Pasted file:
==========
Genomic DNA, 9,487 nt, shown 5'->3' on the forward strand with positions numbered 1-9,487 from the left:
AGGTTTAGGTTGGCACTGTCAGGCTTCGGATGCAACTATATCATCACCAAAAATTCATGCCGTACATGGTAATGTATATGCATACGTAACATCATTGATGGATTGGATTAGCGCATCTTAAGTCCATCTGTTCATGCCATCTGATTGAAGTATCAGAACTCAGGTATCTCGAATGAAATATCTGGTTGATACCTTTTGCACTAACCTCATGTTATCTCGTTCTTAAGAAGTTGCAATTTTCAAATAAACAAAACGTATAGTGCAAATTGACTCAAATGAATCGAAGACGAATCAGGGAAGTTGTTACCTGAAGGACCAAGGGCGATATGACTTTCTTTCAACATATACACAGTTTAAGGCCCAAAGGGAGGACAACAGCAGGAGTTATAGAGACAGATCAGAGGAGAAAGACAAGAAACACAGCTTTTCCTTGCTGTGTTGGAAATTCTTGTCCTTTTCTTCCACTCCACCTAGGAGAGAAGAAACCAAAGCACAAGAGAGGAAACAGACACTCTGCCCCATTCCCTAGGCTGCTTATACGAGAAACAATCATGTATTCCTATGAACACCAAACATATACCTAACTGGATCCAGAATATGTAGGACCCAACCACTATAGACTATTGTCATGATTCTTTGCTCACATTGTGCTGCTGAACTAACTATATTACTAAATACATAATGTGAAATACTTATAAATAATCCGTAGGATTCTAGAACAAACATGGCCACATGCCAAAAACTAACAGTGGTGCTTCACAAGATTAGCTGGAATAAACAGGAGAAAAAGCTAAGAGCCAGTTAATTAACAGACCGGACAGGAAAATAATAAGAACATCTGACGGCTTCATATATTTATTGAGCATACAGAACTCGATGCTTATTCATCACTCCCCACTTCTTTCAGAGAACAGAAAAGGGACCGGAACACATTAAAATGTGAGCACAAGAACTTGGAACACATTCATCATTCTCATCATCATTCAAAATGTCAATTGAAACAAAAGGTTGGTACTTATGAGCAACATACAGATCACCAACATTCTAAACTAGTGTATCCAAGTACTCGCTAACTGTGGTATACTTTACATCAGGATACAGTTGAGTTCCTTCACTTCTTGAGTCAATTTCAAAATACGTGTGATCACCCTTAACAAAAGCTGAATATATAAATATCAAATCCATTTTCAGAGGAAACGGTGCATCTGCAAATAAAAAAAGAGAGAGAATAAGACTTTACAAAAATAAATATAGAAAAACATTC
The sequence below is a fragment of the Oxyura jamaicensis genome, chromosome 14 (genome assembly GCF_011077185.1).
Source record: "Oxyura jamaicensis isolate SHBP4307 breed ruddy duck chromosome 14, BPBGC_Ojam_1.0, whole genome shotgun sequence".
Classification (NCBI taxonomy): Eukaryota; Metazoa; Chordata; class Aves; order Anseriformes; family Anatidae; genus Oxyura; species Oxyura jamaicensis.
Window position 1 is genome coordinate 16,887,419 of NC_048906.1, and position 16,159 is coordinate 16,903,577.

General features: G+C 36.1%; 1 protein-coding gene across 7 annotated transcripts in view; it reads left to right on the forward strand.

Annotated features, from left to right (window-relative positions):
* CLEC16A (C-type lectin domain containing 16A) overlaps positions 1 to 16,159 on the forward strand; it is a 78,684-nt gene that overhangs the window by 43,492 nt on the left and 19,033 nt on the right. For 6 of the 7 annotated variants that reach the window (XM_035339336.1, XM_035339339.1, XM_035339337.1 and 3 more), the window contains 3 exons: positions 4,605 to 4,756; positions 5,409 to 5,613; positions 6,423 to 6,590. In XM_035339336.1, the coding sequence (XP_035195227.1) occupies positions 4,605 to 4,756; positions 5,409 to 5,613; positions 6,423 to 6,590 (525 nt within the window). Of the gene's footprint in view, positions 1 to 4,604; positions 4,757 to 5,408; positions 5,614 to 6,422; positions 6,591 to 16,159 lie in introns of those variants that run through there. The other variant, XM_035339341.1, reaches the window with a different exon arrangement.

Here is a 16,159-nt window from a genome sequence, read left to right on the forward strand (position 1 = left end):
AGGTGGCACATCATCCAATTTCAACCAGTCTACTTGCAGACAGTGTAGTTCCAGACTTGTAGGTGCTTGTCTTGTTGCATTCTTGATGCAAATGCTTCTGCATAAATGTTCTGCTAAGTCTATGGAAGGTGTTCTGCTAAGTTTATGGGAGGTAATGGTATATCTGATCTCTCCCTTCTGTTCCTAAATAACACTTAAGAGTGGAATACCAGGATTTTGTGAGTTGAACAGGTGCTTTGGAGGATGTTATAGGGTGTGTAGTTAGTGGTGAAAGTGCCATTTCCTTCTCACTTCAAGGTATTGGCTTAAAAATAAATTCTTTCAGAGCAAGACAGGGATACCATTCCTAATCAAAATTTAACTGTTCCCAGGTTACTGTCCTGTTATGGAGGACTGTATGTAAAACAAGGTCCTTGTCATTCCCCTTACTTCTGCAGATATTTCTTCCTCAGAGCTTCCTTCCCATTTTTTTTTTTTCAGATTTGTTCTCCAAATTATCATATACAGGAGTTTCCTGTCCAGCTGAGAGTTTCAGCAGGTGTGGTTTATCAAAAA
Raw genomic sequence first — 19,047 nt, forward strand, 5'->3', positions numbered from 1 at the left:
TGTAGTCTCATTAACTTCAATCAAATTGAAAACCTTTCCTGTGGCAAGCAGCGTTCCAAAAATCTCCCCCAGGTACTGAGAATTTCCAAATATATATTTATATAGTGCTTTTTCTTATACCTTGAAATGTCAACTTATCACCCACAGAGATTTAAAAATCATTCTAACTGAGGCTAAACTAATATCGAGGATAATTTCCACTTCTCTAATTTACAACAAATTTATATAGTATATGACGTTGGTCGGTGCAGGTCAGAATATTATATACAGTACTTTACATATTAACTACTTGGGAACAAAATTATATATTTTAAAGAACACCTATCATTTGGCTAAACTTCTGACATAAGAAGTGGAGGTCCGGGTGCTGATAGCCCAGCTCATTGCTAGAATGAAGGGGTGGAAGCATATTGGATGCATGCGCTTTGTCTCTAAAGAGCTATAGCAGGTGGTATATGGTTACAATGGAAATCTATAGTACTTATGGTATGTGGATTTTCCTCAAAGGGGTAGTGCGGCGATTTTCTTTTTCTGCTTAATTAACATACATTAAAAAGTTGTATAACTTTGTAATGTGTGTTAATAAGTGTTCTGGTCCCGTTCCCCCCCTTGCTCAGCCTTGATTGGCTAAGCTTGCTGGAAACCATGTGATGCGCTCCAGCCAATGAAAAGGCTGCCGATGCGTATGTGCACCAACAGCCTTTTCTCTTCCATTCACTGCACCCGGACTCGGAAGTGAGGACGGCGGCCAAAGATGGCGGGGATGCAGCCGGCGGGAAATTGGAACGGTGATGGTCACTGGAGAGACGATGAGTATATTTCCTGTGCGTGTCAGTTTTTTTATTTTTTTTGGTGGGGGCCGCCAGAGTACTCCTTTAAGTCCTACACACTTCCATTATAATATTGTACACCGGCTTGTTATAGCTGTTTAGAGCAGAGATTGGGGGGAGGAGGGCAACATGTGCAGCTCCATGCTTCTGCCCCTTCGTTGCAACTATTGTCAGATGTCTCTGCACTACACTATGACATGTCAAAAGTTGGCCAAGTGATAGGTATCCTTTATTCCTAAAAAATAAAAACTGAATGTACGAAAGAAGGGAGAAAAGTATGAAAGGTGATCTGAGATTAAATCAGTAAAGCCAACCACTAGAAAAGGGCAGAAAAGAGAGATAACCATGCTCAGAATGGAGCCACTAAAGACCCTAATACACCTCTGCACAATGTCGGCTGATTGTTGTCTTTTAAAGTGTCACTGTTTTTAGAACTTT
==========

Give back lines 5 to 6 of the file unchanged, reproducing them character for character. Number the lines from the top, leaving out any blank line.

Classification (NCBI taxonomy): Eukaryota; Metazoa; Chordata; class Aves; order Anseriformes; family Anatidae; genus Oxyura; species Oxyura jamaicensis.
Window position 1 is genome coordinate 16,887,419 of NC_048906.1, and position 16,159 is coordinate 16,903,577.